Now in her third year with Boston, she has accumulated seven points in her last seven games. Given that Boston struggled mightily to establish offensive consistency last season with so many of their key players participating in international competition, the return of Olympians like Pelkey, Marvin and Skarupa has been a godsend.
Pelkey graduated from the University of Vermont as their all-time leading scorer and it’s easy to see why. She has tremendous control of her stick and strength for her size. In the above clip, she lifts the stick of Emma Stauber, who has four inches on her, chips the puck behind the net and deliberately lurks behind the goal line waiting for an opportune moment to pounce on the loose puck.
That is the kind of seasoned maneuver an Olympian brings to the table.
Trending down: Literally anyone not on the top line in Connecticut
The Connecticut Whale have two games in hand on the Metropolitan Riveters and one fewer win. Though they are currently caught in a four-game skid, the Whale still have a chance at overtaking the Riveters and claiming home-ice advantage in the 4-vs-5 playoff game.
Unfortunately, they have no more remaining games against Metro. They visit Minnesota for a pair of games this weekend, but will need a lot more from their depth scorers if they want any chance at making up ground.
The top line of Nina Rodgers, Katerina Mrázová and Emily Fluke combine for 10 goals and 11 assists. The entire rest of the team combines for seven goals and eight assists. Excluding the top line, two players have more than one point: defender Shannon Doyle and forward Michelle Löwenhielm, each with five.
That simply isn’t good enough.
Stealing games by relying on a goal or two from the top line and asking the goaltender to carry the rest of the load is not necessarily an impossible task, but it is not a recipe for success. That is the entire reason the Whale were eliminated from last year’s playoffs, after all. They simply lacked the offensive weaponry to muster more than 13 shots on goal against a much more dominant Riveters team.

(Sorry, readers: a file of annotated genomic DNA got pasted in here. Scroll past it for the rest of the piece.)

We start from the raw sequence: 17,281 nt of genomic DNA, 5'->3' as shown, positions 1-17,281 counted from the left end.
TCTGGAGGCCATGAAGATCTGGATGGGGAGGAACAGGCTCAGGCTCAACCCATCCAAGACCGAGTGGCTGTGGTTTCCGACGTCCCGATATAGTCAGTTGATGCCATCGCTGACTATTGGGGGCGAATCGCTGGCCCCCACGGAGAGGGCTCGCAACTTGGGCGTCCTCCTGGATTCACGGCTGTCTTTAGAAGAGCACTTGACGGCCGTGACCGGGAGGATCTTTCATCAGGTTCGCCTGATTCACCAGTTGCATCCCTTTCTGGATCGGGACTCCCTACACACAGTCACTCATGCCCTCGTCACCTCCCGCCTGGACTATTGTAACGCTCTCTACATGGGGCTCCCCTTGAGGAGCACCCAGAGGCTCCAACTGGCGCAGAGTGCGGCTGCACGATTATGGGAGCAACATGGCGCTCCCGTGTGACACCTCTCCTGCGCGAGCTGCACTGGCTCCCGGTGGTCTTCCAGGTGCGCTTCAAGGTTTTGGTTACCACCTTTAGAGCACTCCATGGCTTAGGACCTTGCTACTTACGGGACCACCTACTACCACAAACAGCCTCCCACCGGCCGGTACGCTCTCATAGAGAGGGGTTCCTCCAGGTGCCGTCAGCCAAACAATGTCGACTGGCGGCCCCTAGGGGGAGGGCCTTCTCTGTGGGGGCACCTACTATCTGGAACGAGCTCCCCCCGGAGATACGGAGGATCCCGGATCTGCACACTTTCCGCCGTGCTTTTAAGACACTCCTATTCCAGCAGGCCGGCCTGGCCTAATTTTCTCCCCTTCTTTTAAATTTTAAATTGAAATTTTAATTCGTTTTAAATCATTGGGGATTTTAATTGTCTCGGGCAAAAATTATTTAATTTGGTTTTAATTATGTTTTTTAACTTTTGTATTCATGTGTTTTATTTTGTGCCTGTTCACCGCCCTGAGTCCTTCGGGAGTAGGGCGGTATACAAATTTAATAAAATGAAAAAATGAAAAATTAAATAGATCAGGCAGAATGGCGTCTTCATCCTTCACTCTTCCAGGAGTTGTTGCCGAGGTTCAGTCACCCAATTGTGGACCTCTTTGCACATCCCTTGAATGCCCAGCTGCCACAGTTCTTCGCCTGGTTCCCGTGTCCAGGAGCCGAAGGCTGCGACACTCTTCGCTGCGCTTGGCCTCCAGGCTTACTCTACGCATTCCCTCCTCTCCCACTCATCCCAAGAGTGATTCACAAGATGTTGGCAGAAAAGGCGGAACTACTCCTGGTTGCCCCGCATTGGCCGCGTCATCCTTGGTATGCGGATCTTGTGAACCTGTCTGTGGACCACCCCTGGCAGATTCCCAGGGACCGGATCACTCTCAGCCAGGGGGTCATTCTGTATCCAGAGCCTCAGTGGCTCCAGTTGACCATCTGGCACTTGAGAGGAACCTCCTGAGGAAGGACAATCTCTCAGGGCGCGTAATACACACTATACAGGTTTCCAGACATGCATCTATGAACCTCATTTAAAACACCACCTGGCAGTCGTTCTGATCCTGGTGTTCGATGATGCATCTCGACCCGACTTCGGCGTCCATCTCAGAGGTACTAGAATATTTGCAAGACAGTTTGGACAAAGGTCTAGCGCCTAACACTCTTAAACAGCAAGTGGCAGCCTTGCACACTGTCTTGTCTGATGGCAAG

A lot has changed since then for both teams, but the point remains that the Connecticut Whale desperately need someone, anyone, to contribute. The Whale have scored more than two goals in a game only three times this season, and they lost two of the three contests.
All three times were against the Riveters.
This particular trend may bode well for the inevitable date with Metro in the play-in game, but then what? If the Whale want to get serious about upsetting the top seed in the semi-finals, they will need more activity outside of their top four forwards.
An ideal candidate would be Jamie Goldsmith, who had three goals last season and a 12% shooting percentage. She scored her first goal two weeks ago in a 6-3 loss to the Riveters.
Trending up: Amanda Boulier, MIN | Goal, 3 assists, 6 SOGs in 2 games
Speaking of offensive weaponry, one player the Connecticut Whale would positively love to have back in their midst right about now is Watertown defender Amanda Boulier. Boulier had an active weekend in the Whitecaps’ tour of New England, collecting an assist and three shots on goal in a Saturday loss to Boston and a goal and two assists on three more shots in a win over the Whale.
Truth be told, though Boulier and defensive partner Lee Stecklein are far and away the highest scoring defensive tandem in the league, I haven’t been enamored with their play as a whole this season. The Whitecaps have lost four games this season, have allowed four or more goals in each loss (21 total) and the spotty net-front coverage of their top pair has been a major reason why. It’s something that was broken down in the Whitecaps’ mid-season report card earlier not long ago.
The reason one accepts the frustration derivative of this style of play is because when the pair clicks, they click in a big way. Boulier was active moving the puck up ice all afternoon Sunday, setting up the first two goals before uncorking a lethal slapshot like a bottle of Dom Pérignon for a tally of her own.
Boulier now has four goals and six assists on the season. There’s no denying she is one of the best offensive defenders in the league. It’s just establishing consistency in her own zone that has proven to be an issue this season, both for Boulier and the team as a unit. If the Caps on the whole can mark their assignments and protect the puck in their own zone more effectively, then they would certainly be more of a threat to win the regular season title.
That starts with their top pair.